Laurel Sharpe, George Murray (Rama), Gordona Barbarie and Spud from Coogee Rovers at the opening.

History of the Group

Our Group was officially opened on the 29th of May, 1994, as the Kingsford Smith Extension Group. The Eastern Respite Centre approached the Scout Association to form a Scout Group open to disabled youth in the area and initial planning began on the 7th of November, 1993. Originally most of the Cubs and Scouts also attended the respite centre and due to numbers there was only one meeting a week which combined both sections. The group didn't receive their flag and scarves until November that year.

Mark Weisback (Tabs), George Murray (Rama), Cubs and Scouts with new scarves.

The children mainly came from Kingsford but there was already a 1st Kingsford Venturer Unit so another name had to be chosen. The original hall was in Kingsford Smith District so that name was used instead. One benefit of the name was that it wasn't attached to any particular suburb as most groups are, supporting the idea that anybody who wanted to join from any area was able to.

Our first hall was located in Pain Street, Maroubra. Many Scouting officials attended the opening, as a new Scout Group had not been started for many years. The founding committee members were President Randall Albury, Secretary Gordona Barbarie, Treasurer Michelle Murray and District Representative Laurel Sharpe. The founding leaders were Group Leader George Murray (Rama), Scout Leader Mark Weisback (Tabs) and Cub Leaders Charril and Meshel Schmidt. Some of the leaders were borrowed from 2nd Mascot Scout Group.

Merriam Weisback and Nerrel Schmidt with new Joey Mob.

In 1995 the Group did their first ANZAC march and Swimming Carnival as well as an outing to Fort Denison. In April 1995 the Group moved to the Florence Avenue hall in Eastlakes and in August a Joey Section was started with Joey Leaders Merriam Weisback and Nerrel Schmidt. With a new hall and a new section just started the Group asked various community groups for help. Generous fundraising efforts were made by the Soroptimists who held an auction that raised $1315 and later by the South Coogee Bowling Club and the Maroubra Lions Club who came together to host a charity bowls day which raised an additional $1445. The first group camp was also held with great success in October that year at Camp Couts.

Cubs and Scouts lashing a flag pole at the charity bowls day.

In 1996 a documentary was made about one of our Scouts with autism called Against All Odds - Finding William, so you can see a bit of what the hall, leaders and Group looked like back then.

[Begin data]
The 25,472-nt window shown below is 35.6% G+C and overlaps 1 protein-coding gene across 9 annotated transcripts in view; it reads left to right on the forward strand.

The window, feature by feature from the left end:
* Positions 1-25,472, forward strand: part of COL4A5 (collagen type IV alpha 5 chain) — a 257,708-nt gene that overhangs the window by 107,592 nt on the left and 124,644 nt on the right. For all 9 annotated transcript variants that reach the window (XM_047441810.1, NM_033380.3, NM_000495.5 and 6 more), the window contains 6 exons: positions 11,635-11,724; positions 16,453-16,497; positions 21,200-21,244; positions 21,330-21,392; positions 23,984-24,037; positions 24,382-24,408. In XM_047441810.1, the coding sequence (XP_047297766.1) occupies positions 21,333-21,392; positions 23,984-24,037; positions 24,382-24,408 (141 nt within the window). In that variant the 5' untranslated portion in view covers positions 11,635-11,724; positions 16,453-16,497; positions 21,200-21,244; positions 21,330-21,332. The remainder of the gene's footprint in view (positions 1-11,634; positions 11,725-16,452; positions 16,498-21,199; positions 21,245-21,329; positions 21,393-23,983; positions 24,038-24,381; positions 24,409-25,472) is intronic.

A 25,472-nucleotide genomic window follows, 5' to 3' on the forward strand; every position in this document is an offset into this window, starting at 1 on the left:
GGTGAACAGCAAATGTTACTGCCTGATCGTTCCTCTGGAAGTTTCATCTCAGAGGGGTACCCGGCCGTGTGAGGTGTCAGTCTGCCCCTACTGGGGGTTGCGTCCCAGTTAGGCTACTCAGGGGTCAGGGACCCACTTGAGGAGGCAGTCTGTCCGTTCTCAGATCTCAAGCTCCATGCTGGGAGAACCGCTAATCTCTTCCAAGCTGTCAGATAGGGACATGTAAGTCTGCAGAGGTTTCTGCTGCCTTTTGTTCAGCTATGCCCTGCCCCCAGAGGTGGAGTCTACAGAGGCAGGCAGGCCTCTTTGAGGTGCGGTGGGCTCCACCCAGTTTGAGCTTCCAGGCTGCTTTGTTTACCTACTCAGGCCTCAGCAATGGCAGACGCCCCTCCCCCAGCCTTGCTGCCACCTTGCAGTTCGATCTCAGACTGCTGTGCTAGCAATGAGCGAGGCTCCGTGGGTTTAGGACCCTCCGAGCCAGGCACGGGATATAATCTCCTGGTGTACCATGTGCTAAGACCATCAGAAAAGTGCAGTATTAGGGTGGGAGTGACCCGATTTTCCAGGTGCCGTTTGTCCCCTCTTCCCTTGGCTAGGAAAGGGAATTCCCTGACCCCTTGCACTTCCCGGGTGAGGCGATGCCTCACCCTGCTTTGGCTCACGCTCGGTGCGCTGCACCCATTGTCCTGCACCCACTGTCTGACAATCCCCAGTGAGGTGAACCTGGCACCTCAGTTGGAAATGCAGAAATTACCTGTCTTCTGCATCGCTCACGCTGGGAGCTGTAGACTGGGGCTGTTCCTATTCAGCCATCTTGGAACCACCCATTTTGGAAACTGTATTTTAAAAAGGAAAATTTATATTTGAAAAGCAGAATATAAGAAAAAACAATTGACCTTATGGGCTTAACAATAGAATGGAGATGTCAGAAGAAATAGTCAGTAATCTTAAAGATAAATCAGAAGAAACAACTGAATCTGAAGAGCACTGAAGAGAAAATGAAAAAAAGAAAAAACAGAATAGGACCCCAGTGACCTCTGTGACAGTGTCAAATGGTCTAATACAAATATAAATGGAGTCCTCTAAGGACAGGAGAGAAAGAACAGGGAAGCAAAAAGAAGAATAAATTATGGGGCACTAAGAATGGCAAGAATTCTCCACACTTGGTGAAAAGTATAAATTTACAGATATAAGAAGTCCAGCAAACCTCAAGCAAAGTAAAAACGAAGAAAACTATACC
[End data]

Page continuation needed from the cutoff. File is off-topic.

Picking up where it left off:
In 2012 the Group moved to our current hall in Sparks Street, Eastlakes. The hall had originally been 1st Daceyville (Homenetmen)'s but they had disbanded. Currently our group has around 70 kids and a dozen leaders across the three Sections.

What does our scarf represent?

Every Groups' scarf has a different design and colour scheme. Our scarf has blue for the sky and red for the sunset, to remind us of Kingsford Smith and his aviation feats.

Who was Kingsford Smith?

Sir Charles Kingsford Smith (1897–1935) was an early pioneer of Australian aviation. His nickname was 'Smithy' and his plane was named the Southern Cross. He set a record for an around Australia flight in 1926. In 1928 he was the first to fly non-stop across Australia. In the same year he became the first to fly from Australia to New Zealand and after landing and refuelling he returned and so became the first to make a round trip as well. In 1930 he broke the record for the fastest England to Australia flight at just under 13 days. In 1934 he made the first flight across the Pacific Ocean from Australia to the US, which he only did because he was late for a London to Melbourne race he had been planning to enter.

Kingsford Smith didn't just make and break records, he started a commercial flight service between Australia and New Zealand in 1933 as well as helping to set up airmail services between Australia and England.

In 1935 Sir Charles Kingsford Smith and his co-pilot disappeared over the Andaman Sea near Burma while they were attempting to break another England to Australia flight record. Later a leg and wheel from the plane were washed ashore, but nothing else was ever found.

Kingsford Smith was knighted in 1932, which is why he has the title 'Sir'. Sydney Kingsford Smith International Airport was named after him, as was the suburb of Kingsford and of course our own Group. He was on the old $20 note and he even has one of Saturn's moonlets named after him!